The National Research Foundation was established as an independant government agency, through the National Research Foundation Act [Act No.23 of 1998].
The NRF receives its mandate from the National Research Foundation Act (Act No 23 of 1998, as amended). According to Section 3 of the Act, the object of the NRF is to contribute to national development by:
Chief Executive Officer (CEO)
Group Executive: Finance and Business Systems and (CFO)
Acting DCEO: NRIP
Group Executive: Human Resources and Legal Services
Deputy CEO: Research and Innovation Support and Advancement (RISA)
CALL FOR APPLICATIONS FOR EVALUATION AND RATING – 2024
Announcement: Trans-Atlantic Platform (T-AP) call on Democracy, Governance and Trust (DGT)
Call for Applications: Globalink Research Award Thematic Call
DSI-NRF Postgraduate Student Funding for the 2024 Academic Year
Invitation for Nominations for Professional Development Programme (PDP) Postdoctoral Fellowships for 2023
2023 iThemba Labs Physics Summer School Call for Applications
Bi-annual Progress Reports: Postgraduate Scholarships 2022 – Mid-Year Reports
Announcement of Successful Applications for General Honours Scholarships 2023_July
Announcement of Successful Applications for the 2023 NRF Scarce Skills Post-Doctoral Fellowship
Take Charge of your Future: Apply for a Pan-African University Scholarship today!
Call for Proposals: Japan Science and Technology Agency / Japan International Cooperation Agency Science and Technology Research Partnership for Sustainable Development
Africa’s leading research facility for accelerator based science. Probing fundamental structure and the origins of matter; Advancing the understanding of condensed matter; Impacting the Societal need through provision for the health and environmental sector
The iThemba Laboratory for Accelerator Based Sciences is the continents' biggest facility for particle and nuclear research.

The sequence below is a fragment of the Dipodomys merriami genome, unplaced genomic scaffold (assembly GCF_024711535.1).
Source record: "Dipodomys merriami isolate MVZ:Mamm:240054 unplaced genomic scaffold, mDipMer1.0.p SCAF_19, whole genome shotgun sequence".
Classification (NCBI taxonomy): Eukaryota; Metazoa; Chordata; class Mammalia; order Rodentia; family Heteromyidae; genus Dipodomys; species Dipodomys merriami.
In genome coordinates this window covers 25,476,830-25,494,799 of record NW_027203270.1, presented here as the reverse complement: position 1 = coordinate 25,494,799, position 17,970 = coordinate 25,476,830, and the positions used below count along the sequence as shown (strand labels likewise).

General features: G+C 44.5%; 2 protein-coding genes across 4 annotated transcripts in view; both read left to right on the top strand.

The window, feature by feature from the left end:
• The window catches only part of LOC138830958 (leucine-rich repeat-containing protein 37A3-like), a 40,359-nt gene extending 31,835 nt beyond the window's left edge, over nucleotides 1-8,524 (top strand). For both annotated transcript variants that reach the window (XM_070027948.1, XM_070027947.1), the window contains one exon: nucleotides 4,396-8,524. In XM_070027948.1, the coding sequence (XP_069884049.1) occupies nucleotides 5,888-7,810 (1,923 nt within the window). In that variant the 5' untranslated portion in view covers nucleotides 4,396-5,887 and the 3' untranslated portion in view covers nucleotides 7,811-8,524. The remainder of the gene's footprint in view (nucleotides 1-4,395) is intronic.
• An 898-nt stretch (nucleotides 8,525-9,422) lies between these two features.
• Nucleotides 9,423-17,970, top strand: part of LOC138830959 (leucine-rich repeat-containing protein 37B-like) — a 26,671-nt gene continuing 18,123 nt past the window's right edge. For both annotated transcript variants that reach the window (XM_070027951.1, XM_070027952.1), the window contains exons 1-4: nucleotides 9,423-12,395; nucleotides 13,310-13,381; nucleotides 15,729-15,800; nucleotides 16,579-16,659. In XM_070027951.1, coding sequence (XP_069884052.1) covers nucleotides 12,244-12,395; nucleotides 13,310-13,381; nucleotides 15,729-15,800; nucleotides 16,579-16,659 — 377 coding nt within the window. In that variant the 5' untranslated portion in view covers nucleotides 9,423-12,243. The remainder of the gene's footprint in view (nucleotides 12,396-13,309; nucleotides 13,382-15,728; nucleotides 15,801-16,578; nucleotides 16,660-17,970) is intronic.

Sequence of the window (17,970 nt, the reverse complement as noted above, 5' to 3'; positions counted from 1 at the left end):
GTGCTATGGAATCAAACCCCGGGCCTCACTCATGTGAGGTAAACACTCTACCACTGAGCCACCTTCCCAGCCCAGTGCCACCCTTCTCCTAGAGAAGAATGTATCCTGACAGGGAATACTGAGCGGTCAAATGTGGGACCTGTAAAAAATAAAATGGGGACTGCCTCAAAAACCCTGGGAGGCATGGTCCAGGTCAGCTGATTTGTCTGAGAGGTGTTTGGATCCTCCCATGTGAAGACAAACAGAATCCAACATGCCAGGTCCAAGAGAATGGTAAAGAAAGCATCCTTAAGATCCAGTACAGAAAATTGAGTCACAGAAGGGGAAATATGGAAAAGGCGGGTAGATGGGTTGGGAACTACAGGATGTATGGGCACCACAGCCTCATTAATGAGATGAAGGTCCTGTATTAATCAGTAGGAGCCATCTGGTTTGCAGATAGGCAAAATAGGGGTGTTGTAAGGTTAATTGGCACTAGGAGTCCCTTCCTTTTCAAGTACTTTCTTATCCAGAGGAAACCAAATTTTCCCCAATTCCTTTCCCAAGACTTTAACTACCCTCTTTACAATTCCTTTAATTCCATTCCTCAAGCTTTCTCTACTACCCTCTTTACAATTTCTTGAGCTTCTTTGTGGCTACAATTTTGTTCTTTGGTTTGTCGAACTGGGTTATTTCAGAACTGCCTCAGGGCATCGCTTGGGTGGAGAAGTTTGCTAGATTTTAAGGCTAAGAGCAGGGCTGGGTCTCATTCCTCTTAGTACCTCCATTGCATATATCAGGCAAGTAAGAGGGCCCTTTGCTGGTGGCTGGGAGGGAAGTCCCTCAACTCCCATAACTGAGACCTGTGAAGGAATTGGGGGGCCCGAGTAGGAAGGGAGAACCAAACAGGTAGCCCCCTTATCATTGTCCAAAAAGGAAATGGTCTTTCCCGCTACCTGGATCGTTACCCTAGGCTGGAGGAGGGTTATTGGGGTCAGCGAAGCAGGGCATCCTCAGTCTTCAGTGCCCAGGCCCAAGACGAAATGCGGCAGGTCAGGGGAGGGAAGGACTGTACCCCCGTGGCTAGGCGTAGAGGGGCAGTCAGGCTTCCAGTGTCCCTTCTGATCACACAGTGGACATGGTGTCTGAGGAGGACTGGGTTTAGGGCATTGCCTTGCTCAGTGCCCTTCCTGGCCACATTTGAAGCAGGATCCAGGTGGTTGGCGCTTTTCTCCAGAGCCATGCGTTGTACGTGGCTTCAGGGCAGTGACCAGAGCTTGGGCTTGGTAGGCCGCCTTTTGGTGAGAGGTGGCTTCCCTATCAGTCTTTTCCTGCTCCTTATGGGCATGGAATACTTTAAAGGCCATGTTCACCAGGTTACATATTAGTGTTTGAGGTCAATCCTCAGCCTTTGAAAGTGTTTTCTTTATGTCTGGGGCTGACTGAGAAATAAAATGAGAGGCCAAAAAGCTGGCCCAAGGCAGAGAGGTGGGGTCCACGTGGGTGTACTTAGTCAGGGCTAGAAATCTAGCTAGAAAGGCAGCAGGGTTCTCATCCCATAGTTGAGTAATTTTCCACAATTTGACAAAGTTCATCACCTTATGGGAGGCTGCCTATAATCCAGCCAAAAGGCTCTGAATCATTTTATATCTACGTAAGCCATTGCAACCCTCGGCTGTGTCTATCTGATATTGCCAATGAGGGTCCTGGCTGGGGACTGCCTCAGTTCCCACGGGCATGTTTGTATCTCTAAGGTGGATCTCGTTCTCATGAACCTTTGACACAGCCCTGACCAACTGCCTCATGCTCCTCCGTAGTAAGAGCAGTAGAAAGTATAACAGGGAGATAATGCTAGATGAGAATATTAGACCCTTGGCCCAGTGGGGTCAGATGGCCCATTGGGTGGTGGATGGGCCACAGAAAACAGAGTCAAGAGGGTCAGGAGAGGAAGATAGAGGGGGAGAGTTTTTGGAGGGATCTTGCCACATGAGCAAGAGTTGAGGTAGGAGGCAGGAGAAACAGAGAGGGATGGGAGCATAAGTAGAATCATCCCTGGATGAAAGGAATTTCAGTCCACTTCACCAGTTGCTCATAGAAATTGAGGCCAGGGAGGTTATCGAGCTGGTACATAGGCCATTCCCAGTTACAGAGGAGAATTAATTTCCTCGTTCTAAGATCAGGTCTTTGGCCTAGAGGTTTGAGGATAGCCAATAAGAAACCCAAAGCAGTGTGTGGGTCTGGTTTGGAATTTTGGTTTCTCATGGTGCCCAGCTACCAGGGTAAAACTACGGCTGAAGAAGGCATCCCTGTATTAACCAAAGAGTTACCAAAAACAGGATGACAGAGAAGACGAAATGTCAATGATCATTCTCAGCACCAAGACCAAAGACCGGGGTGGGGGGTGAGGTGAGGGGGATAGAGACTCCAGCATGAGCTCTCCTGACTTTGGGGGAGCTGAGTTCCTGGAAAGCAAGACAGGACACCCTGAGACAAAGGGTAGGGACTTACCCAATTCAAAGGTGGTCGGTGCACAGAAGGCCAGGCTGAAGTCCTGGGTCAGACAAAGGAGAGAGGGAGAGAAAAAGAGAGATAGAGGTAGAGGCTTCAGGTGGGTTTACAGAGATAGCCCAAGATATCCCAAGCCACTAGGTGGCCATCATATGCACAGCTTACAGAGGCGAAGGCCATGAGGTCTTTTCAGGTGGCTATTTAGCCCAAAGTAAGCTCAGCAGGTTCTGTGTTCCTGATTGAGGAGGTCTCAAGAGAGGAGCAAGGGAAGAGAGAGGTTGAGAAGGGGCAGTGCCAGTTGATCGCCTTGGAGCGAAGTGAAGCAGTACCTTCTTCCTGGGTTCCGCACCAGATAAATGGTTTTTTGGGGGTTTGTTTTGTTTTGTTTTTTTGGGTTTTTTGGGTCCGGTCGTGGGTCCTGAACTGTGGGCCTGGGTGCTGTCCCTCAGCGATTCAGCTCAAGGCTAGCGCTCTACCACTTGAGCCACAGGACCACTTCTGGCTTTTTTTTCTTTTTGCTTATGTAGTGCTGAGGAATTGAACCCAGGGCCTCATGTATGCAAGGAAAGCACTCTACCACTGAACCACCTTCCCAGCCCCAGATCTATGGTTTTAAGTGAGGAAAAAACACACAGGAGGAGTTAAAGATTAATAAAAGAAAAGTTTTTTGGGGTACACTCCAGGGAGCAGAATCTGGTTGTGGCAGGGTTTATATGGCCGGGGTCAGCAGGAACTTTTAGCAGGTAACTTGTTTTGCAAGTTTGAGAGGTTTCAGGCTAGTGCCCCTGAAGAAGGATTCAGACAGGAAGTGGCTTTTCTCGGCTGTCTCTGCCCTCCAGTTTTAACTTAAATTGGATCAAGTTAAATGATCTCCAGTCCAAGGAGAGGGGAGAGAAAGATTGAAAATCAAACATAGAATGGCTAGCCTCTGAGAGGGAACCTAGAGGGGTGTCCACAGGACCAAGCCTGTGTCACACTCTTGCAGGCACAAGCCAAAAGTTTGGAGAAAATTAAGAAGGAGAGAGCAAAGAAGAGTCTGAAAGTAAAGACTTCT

The SAAO is a national facility of the NRF and the national centre for optical and infrared astronomy in South Africa.
SAEON is a national platform for detecting, translating and predicting environmental change.
SAIAB provides unique skills and infrastructure support in marine, estuarine and freshwater ecosystems research, molecular research, collections and bioinformatics.
SARAO is a national facility of the NRF and incorporates radio astronomy instruments and programmes such as MeerKAT and KAT-7 telescopes in the Karoo, (HartRAO) in Gauteng...
South Africa’s innovation revolution must assist in solving our society’s deep and pressing socio-economic challenges. Global competitiveness, shrinking resource availability, and the requirements of a skilled labour force mean that, increasingly, an awareness and understanding of why science and research are critical to our lives is essential for developing an innovation culture.
Within the next five years, the aim is to begin to more fully embed engagement in and with science in the core NRF missions of supporting and promoting new knowledge and growing new knowledge workers. This is led by the formulation of an acceptable NRF position on engaged research which will guide the NRF approach…
NRF | SAASTA is the NRF business division tasked with leading and coordinating the science engagement programme across the NRF and beyond. The NRF is equally committed to ensuring that the science engagement leadership and national coordination role…
The NRF provides leading-edge research infrastructure platforms that ensure that the national research enterprise has the requisite infrastructure to undertake globally competitive discovery science, train the next generation of researchers, support engagement with science by and with the public and promote innovation that positively impacts society, the environment, the economy.
The annual NRF Awards recognize and celebrate South African research excellence. The awards presented to researchers are in two categories, the ratings linked awards and special recognition awards.
The National Research Foundation (NRF) conducts its procurement of goods, services, and works in accordance with its Supply Chain Management Policy in a manner that is fair, equitable, transparent, competitive, and cost-effective
The National Research Foundation (NRF) is guided by its Supply Chain Management Policy in its procurement of goods and services. The Policy sets out the prescripts issued by National Treasury with the exact note referenced in the footnotes. The Supply Chain Management policy adheres to the National Treasury’s prescribed supply chain system framework.